Winklevoss twins abandon appeal over Facebook settlement to U.S. Supreme Court
Cameron and Tyler Winklevoss have decided to abandon an appeal to the U.S. Supreme court.
In a federal court filing Wednesday in San Francisco, the Winklevosses said they had decided not to seek review of the 9th Circuit Court of Appeals ruling that upheld the $65 million cash-and-stock settlement they reached in 2008 with Facebook Inc.
The Winklevosses have been trying for years to undo the settlement, contending that Facebook duped them about the value of the shares they received. They persisted in their efforts even as the value of the settlement soared to more than $200 million along with the valuation of Facebook, one of Silicon Valley's hottest companies.
But the courts dealt the Winklevosses a series of legal setbacks, the latest in May when the 9th Circuit declined to review its decision. At the time, the twin brothers pledged they would appeal to the U.S. Supreme Court. Legal observers had predicted that the appeal would be a long shot.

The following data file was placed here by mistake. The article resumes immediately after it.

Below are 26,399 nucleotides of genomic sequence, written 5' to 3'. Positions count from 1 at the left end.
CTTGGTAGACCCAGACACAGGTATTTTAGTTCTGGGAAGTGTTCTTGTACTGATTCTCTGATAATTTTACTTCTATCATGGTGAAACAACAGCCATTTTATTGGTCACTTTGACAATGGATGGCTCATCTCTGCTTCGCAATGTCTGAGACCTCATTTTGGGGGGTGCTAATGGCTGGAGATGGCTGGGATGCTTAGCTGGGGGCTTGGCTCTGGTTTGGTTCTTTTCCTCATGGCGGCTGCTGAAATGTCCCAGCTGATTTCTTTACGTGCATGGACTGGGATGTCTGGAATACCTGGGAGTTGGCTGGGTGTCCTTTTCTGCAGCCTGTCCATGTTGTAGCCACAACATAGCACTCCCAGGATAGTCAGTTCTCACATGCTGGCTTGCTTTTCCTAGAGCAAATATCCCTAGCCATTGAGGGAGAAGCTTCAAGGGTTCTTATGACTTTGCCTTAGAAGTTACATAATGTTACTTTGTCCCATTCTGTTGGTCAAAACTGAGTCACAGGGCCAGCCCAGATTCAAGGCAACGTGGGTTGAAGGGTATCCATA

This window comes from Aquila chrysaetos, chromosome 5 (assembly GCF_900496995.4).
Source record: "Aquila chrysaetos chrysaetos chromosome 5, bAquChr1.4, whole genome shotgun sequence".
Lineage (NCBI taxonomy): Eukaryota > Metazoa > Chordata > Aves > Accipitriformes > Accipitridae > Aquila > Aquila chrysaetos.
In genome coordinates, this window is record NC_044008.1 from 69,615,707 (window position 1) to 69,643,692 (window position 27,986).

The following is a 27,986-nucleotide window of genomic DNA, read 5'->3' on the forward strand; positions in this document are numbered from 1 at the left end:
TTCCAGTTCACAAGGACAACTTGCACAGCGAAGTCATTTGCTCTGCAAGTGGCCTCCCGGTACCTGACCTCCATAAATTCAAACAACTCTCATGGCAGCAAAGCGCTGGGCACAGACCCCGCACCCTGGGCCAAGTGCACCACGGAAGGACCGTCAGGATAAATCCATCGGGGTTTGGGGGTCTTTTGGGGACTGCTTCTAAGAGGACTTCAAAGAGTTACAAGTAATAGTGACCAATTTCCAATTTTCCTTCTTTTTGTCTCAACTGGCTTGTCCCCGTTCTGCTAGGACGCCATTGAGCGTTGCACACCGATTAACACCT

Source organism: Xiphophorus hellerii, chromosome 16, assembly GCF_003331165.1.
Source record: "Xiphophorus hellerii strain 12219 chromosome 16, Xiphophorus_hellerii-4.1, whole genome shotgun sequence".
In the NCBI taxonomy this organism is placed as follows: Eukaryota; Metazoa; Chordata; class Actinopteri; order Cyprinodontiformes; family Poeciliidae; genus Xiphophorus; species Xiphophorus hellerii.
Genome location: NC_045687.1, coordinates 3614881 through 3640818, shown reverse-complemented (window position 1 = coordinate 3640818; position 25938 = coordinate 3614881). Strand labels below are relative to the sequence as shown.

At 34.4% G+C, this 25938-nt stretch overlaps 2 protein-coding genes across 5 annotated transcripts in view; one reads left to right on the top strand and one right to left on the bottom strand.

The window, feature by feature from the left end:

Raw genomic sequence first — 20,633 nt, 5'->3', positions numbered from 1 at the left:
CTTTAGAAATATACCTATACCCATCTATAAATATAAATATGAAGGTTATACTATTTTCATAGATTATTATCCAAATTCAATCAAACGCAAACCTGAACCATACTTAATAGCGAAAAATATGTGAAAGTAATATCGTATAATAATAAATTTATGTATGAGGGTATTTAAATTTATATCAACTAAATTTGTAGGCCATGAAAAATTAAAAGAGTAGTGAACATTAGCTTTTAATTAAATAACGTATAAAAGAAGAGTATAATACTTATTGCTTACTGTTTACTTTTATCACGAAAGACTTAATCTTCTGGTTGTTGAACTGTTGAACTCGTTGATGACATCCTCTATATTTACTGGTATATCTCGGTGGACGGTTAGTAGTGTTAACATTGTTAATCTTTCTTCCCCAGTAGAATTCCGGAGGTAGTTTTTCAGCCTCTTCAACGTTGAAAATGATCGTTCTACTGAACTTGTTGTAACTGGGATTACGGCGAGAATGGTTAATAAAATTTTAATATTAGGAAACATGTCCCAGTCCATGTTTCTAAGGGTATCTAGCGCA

The Winklevosses could not be reached for comment Wednesday.
Andrew Noyes, a Facebook spokesman, said in an emailed statement, "We've considered this case closed for a long time, and we're pleased to see the other party now agrees."
It's the latest twist in the seven-year legal feud that has unfolded in federal courts on both coasts. The Winklevosses allege that their Harvard schoolmate, Facebook's chief executive and founder, Mark Zuckerberg, stole their idea for the world's most popular social networking service.
The Winklevosses may be stuck with the Facebook settlement. But they still plan to pursue another legal tack against Facebook.
In April, they asked a federal court in Boston to look into their claims that Facebook and its lawyers hid instant messages from them during litigation. That request had been suspended during the U.S. Supreme Court appeal.
"That part of the case will begin now," said Tyler Meade, the Winklevosses' attorney.
-- Jessica Guynn
Photo: Champion rowers Cameron, left, and Tyler Winkevoss training on the U.S. Olympic team. Photo credit: Ben Stansall AFP / Getty Images